Nancy Pelosi stumps for Jesse Jackson, condemns unfettered campaign spending
BY DAN ROZEK Staff Reporter firstname.lastname@example.org March 3, 2012 8:34PM
House Democratic Leader Nancy Pelosi held a press conference at PUSH headquarters to formally endorse Rep. Jesse Jackson Jr. in his primary re-election battle with former Rep. Debbie Halvorson. | Al Podgorski~Chicago Sun-Times
Updated: April 5, 2012 8:26AM
Campaigning for U.S. Rep. Jesse Jackson Jr. in Chicago Saturday, U.S. Rep. Nancy Pelosi, the first female Speaker of the House, condemned the influence of unfettered spending on campaigns by so-called SuperPACS and came down firmly in favor of the new federal policy requiring insurance companies cover contraceptives for women who work for religious-affiliated employers.
The House Democratic leader, who served as speaker of the U.S. House of Representatives from 2007 to 2010, argued that a landmark 2010 U.S. Supreme Court decision threatens the integrity of public elections because it allows unlimited political expenditures by corporations and unions.
“Let the people decide an election, not the bankroll of a few people,” she said during a Women in Government forum at Northwestern University’s Thorne Auditorium in Streeterville.
As a start, tougher rules are needed to “shine the bright light of disclosure on some of the big money coming into campaigns,” said Pelosi, the first woman to serve as Speaker of the U.S. House of Representatives.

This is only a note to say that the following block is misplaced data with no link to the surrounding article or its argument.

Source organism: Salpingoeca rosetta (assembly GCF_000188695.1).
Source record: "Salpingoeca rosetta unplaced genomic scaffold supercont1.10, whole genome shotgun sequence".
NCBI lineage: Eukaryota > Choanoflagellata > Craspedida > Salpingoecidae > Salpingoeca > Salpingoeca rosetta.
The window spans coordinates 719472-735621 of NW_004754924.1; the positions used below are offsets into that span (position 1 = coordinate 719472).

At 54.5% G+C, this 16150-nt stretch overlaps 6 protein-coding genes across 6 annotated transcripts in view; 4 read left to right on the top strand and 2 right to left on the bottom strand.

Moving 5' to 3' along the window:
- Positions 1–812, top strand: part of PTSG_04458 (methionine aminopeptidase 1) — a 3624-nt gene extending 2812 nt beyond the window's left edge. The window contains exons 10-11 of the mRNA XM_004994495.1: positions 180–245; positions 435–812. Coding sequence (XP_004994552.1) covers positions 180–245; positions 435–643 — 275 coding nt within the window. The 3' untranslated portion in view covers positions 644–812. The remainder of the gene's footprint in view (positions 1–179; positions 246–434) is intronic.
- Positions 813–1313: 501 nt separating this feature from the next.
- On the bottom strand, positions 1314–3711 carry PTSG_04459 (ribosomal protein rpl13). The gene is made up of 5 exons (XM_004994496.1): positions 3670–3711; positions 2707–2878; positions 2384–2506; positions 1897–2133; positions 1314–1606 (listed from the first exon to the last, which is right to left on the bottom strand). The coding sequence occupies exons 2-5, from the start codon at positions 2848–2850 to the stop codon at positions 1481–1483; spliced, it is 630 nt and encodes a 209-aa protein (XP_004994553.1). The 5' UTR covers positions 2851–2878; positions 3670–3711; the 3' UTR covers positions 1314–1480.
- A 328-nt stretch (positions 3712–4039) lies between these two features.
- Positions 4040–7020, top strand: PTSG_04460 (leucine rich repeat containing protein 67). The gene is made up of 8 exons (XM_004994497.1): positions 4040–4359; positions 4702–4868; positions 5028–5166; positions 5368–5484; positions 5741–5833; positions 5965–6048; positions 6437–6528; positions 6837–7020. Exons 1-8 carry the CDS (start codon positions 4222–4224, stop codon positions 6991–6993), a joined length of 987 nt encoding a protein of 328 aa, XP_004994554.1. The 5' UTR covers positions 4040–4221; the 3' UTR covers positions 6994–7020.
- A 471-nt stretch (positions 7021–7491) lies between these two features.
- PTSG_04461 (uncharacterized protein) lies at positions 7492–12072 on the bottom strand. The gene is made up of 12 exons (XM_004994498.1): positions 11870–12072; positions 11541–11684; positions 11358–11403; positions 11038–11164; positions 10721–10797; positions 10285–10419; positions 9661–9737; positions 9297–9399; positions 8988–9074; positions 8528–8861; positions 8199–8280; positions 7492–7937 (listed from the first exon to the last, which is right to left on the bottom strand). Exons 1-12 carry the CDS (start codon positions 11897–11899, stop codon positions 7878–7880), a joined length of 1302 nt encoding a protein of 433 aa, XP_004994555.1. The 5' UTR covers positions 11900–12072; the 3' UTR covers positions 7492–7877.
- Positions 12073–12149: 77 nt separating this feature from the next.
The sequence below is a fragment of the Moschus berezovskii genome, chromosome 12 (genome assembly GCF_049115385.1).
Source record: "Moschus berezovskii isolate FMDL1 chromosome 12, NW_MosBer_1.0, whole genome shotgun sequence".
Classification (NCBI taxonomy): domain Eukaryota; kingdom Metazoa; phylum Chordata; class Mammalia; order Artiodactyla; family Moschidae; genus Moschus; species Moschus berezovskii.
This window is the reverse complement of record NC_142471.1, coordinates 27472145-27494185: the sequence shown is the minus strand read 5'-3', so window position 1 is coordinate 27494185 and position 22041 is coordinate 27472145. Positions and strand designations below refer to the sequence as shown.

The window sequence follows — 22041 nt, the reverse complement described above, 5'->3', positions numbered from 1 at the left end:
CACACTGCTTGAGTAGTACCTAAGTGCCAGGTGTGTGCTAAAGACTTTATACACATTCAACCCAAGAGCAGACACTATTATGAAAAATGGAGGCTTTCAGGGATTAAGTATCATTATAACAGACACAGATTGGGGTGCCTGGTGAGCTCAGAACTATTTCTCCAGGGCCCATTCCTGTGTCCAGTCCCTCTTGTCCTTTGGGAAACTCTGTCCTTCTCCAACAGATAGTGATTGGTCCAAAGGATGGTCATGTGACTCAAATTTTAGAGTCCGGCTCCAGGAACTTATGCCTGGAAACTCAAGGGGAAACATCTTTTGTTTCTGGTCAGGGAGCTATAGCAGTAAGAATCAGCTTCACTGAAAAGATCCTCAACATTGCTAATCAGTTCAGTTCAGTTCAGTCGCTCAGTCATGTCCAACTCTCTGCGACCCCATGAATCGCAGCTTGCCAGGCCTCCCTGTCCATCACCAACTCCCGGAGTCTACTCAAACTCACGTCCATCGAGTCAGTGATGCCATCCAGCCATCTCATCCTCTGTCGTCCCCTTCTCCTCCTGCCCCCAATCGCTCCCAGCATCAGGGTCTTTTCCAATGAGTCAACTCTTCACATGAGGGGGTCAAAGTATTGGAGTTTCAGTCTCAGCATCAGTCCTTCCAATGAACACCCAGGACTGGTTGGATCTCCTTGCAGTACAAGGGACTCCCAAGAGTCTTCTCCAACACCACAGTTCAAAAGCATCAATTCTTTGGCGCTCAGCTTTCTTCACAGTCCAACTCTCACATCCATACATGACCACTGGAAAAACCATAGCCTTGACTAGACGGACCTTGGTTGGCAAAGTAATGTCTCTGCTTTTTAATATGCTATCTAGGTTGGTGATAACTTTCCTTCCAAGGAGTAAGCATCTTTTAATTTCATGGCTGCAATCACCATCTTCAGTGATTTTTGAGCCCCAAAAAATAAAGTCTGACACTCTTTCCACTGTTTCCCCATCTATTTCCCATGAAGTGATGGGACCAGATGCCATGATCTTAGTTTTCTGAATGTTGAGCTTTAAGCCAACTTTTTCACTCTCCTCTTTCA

She is backing proposed legislation requiring political action committees to disclose the names of top donors.
Despite the Supreme Court’s “Citizens United” ruling, Pelosi said she believes there’s burgeoning support for finance reforms.
“The public is ready for it. This has just gone too far,” said Pelosi, who has called for amending the U.S. Constitution to overturn the Citizens United decision. “I think we can all agree that isn’t the path we want to go down,” Pelosi said of unrestricted campaign expenditures by PACs and especially Super PACs.
Pelosi also said she supports President Barack Obama’s new policy requiring health insurance plans to cover contraceptive care for women if a religious-affiliated employer objects.
“You don’t need the boss to determine what insurance you’re going to get,” Pelosi said.
Earlier, Pelosi announced she is backing Jackson in his race against former U.S. Rep. Debbie Halvorson.
“I’m really very, very proud of his leadership and his service in the Congress,” Pelosi said during a press conference on the South Side at Operation PUSH, which is run by Jackson’s father, the Rev. Jesse Jackson.
Pelosi praised the work the younger Jackson has done on the House Appropriations Committee to secure federal funds for projects in Illinois and to help push through Obama’s national healthcare legislation.
She didn’t take media questions, nor did she address a pending investigation of Jackson by the House Ethics Committee over allegations some supporters offered political contributions to former Gov. Rod Blagojevich in an attempt to get him to appoint Jackson to Obama’s old U.S. Senate seat.
Pelosi backed Halvorson as recently as 2010 when she was defeated by Republican Adam Kinzinger.